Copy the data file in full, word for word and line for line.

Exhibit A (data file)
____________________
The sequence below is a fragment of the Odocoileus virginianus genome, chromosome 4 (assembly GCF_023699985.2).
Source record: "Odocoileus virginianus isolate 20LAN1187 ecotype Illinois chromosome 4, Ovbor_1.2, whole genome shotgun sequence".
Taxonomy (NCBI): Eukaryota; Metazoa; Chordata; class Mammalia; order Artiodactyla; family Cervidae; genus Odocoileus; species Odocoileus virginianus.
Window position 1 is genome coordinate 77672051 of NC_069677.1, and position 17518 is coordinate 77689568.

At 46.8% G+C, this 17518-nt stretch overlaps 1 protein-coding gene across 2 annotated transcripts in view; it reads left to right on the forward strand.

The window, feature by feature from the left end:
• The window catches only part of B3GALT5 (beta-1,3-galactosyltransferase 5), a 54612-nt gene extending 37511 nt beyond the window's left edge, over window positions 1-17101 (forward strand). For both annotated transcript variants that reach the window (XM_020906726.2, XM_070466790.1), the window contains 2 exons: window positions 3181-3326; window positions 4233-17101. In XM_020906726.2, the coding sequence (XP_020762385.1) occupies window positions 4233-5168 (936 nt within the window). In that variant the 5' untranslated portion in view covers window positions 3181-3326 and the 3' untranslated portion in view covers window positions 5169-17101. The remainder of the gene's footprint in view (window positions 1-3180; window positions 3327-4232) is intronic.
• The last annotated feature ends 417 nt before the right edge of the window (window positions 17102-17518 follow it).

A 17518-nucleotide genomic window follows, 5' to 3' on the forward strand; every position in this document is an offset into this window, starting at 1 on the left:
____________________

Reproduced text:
The sequence below is a fragment of the Odocoileus virginianus genome, chromosome 4 (assembly GCF_023699985.2).
Source record: "Odocoileus virginianus isolate 20LAN1187 ecotype Illinois chromosome 4, Ovbor_1.2, whole genome shotgun sequence".
Taxonomy (NCBI): Eukaryota; Metazoa; Chordata; class Mammalia; order Artiodactyla; family Cervidae; genus Odocoileus; species Odocoileus virginianus.
Window position 1 is genome coordinate 77672051 of NC_069677.1, and position 17518 is coordinate 77689568.

At 46.8% G+C, this 17518-nt stretch overlaps 1 protein-coding gene across 2 annotated transcripts in view; it reads left to right on the forward strand.

The window, feature by feature from the left end:
• The window catches only part of B3GALT5 (beta-1,3-galactosyltransferase 5), a 54612-nt gene extending 37511 nt beyond the window's left edge, over window positions 1-17101 (forward strand). For both annotated transcript variants that reach the window (XM_020906726.2, XM_070466790.1), the window contains 2 exons: window positions 3181-3326; window positions 4233-17101. In XM_020906726.2, the coding sequence (XP_020762385.1) occupies window positions 4233-5168 (936 nt within the window). In that variant the 5' untranslated portion in view covers window positions 3181-3326 and the 3' untranslated portion in view covers window positions 5169-17101. The remainder of the gene's footprint in view (window positions 1-3180; window positions 3327-4232) is intronic.
• The last annotated feature ends 417 nt before the right edge of the window (window positions 17102-17518 follow it).

A 17518-nucleotide genomic window follows, 5' to 3' on the forward strand; every position in this document is an offset into this window, starting at 1 on the left: